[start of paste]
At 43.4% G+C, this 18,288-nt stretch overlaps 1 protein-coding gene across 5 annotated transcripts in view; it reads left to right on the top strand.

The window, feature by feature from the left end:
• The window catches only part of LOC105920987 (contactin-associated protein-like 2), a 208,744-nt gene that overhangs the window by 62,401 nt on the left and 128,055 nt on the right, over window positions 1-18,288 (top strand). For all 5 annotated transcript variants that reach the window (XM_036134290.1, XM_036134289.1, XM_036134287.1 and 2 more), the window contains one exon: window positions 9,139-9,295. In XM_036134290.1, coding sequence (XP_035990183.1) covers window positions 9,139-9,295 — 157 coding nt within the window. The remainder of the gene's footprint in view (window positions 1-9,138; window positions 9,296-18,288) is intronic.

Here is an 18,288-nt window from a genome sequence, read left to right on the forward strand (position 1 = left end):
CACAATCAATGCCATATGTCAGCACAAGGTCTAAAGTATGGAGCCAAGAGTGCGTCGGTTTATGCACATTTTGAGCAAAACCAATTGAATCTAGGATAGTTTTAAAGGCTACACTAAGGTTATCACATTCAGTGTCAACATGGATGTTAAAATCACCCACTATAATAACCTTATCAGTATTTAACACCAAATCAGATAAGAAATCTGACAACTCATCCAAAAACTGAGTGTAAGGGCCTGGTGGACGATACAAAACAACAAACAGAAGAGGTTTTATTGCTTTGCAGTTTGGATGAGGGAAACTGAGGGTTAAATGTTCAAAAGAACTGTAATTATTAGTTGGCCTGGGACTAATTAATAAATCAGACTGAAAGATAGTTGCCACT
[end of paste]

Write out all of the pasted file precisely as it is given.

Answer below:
At 43.4% G+C, this 18,288-nt stretch overlaps 1 protein-coding gene across 5 annotated transcripts in view; it reads left to right on the top strand.

The window, feature by feature from the left end:
• The window catches only part of LOC105920987 (contactin-associated protein-like 2), a 208,744-nt gene that overhangs the window by 62,401 nt on the left and 128,055 nt on the right, over window positions 1-18,288 (top strand). For all 5 annotated transcript variants that reach the window (XM_036134290.1, XM_036134289.1, XM_036134287.1 and 2 more), the window contains one exon: window positions 9,139-9,295. In XM_036134290.1, coding sequence (XP_035990183.1) covers window positions 9,139-9,295 — 157 coding nt within the window. The remainder of the gene's footprint in view (window positions 1-9,138; window positions 9,296-18,288) is intronic.

Here is an 18,288-nt window from a genome sequence, read left to right on the forward strand (position 1 = left end):
CACAATCAATGCCATATGTCAGCACAAGGTCTAAAGTATGGAGCCAAGAGTGCGTCGGTTTATGCACATTTTGAGCAAAACCAATTGAATCTAGGATAGTTTTAAAGGCTACACTAAGGTTATCACATTCAGTGTCAACATGGATGTTAAAATCACCCACTATAATAACCTTATCAGTATTTAACACCAAATCAGATAAGAAATCTGACAACTCATCCAAAAACTGAGTGTAAGGGCCTGGTGGACGATACAAAACAACAAACAGAAGAGGTTTTATTGCTTTGCAGTTTGGATGAGGGAAACTGAGGGTTAAATGTTCAAAAGAACTGTAATTATTAGTTGGCCTGGGACTAATTAATAAATCAGACTGAAAGATAGTTGCCACT